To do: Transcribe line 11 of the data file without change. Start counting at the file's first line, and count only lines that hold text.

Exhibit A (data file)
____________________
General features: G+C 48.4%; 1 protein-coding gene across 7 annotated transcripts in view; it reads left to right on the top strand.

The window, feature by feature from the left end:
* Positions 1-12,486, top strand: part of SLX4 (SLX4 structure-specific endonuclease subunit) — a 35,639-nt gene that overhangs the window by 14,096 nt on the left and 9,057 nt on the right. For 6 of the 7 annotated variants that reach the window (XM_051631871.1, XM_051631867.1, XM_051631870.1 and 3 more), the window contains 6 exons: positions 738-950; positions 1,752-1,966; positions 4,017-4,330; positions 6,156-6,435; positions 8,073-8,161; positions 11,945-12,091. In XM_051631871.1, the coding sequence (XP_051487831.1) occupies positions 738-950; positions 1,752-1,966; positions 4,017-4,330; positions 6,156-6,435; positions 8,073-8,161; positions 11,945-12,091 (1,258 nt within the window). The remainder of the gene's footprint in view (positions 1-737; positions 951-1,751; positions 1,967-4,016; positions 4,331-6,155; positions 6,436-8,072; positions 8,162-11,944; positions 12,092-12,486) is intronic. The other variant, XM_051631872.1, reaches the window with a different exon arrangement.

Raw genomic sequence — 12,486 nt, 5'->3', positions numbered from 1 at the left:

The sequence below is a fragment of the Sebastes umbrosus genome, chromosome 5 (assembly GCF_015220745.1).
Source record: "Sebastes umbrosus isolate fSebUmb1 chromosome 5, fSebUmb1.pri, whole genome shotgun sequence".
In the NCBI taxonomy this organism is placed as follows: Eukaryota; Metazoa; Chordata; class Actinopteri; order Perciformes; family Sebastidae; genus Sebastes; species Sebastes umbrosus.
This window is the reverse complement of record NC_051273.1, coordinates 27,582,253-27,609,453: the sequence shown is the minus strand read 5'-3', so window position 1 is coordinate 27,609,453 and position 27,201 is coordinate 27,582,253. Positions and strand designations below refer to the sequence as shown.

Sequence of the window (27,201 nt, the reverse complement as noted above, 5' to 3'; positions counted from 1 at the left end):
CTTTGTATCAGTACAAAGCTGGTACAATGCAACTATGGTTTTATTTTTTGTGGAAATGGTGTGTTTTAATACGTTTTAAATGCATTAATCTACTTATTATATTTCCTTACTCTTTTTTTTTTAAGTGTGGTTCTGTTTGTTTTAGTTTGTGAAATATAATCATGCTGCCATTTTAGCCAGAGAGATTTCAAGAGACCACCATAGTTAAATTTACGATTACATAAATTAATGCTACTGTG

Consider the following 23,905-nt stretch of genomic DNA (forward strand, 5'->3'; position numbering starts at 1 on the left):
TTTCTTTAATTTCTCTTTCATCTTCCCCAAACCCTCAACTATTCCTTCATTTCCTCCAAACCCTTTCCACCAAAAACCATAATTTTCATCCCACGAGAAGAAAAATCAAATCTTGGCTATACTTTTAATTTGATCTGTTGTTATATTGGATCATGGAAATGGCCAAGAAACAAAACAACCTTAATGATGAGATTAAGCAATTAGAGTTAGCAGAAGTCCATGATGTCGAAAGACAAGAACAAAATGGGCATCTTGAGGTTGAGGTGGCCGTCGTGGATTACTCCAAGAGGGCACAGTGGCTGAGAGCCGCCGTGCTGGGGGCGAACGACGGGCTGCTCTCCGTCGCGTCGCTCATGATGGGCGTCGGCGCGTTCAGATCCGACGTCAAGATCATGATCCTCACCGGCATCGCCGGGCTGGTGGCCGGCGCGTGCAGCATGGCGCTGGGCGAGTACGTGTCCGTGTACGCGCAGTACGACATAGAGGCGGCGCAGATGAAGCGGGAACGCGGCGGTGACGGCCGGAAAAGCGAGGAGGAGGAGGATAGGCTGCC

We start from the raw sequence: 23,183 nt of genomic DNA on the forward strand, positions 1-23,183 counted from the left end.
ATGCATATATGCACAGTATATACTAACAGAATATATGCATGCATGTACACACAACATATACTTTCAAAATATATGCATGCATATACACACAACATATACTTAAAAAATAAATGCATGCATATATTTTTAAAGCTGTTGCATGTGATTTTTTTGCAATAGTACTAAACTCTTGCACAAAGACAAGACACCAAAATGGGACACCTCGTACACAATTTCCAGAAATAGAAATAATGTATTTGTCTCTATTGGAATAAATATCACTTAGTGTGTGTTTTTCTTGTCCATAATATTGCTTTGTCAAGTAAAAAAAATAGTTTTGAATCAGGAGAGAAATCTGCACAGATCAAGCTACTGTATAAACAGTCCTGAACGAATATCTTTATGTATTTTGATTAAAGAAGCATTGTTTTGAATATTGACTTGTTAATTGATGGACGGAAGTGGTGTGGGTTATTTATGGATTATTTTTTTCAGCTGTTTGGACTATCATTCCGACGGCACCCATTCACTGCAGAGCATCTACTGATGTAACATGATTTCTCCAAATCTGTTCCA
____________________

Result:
Consider the following 23,905-nt stretch of genomic DNA (forward strand, 5'->3'; position numbering starts at 1 on the left):